Read more on website

Your guide to foreskin pain and problems | Healthy Male

Every day of your life, you’re going to feel some kind of pain. A bruised knee here, a splinter there; it’s usually nothing to worry about. But when there’s pain in or around your foreskin, you should never leave it unchecked.

Read more on Healthy Male website

Anatomy: That bit does whaaat! - Body Talk

Which of the following statements about male anatomy is false? The foreskin is a fold of skin that covers the head of the penis

Read more on Body Talk website

Thrush (genital)

Thrush (or candidiasis) is a common condition caused by a type of yeast called Candida. It mainly affects the vagina, though may affect the penis too, and can be irritating and painful.

Read more on WA Health website

Thrush - what it is, how to prevent it, and how to treat it

Thrush, also called Candidiasis, isn’t an STI. It’s caused by the vagina or foreskin making too much natural yeast and it can recur regularly and spontaneously.

Read more on NSW Health website

Penis lumps | Causes & treatment of lump on penis| Healthy Male

There are several different types of penis lumps. Many types are harmless. Some common lumps include cysts on the penis, ulcers on the penis, genital warts, and penis papules.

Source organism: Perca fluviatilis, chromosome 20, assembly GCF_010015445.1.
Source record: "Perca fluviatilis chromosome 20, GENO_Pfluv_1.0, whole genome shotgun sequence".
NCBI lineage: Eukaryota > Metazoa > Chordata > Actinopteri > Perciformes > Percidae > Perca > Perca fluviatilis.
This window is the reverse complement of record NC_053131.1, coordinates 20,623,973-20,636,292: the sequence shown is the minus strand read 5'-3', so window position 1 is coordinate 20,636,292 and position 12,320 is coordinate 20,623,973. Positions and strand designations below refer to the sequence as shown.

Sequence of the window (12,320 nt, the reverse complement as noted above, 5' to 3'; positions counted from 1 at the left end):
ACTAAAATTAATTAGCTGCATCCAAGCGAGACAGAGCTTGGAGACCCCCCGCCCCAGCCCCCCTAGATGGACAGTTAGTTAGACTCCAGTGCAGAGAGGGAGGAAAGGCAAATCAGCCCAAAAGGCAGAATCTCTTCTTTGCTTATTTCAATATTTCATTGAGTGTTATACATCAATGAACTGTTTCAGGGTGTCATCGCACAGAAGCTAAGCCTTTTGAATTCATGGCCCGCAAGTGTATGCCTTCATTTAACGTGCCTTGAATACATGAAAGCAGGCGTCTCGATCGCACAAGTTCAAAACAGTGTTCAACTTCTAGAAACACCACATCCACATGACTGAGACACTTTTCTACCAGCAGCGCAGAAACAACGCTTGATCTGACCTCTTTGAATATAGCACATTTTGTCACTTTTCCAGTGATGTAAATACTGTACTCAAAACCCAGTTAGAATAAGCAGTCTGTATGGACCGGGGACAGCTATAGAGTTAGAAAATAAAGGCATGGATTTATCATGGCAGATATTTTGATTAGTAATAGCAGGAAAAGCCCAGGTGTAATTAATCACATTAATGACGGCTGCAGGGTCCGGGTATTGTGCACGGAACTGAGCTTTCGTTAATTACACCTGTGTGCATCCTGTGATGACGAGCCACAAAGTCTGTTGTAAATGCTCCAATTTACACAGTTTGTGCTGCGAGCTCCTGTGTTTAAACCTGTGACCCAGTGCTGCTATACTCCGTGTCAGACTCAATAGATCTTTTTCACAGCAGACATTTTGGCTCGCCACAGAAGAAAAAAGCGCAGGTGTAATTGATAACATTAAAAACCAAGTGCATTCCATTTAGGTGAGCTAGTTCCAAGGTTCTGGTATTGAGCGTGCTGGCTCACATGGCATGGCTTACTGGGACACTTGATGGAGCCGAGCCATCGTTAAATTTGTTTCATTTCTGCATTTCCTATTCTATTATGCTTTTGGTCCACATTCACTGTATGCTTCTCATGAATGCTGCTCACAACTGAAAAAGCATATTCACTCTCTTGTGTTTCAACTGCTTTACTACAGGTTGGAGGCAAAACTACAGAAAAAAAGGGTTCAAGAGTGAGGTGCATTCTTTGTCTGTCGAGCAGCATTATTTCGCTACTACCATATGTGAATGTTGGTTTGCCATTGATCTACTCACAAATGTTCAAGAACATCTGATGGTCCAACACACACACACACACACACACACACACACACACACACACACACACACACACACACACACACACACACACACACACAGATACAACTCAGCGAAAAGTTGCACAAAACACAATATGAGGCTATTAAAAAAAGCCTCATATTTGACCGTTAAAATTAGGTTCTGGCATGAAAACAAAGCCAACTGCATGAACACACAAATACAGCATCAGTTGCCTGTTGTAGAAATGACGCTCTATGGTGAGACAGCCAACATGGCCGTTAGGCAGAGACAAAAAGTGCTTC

Read more on Healthy Male website

Fractured penis | Healthy Male

A fractured penis can happen when there’s too much force on an erect penis. Because there are no bones in the penis, you can’t have a broken penis the way you can have a broken arm. However, an injury can cause the tissue inside the penis to rupture, resulting in a fracture.

Read more on Healthy Male website

Healthdirect 24hr 7 days a week hotline

24 hour health advice you can count on

1800 022 222

Government Accredited with over 140 information partners

We are a government-funded service, providing quality, approved health information and advice

Australian Government, health department logo ACT Government logo New South Wales government, health department logo Northen Territory Government logo Government of South Australia, health department logo Tasmanian government logo Victorian government logo Government of Western Australia, health department logo

Healthdirect Australia acknowledges the Traditional Owners of Country throughout Australia and their continuing connection to land, sea and community. We pay our respects to the Traditional Owners and to Elders both past and present.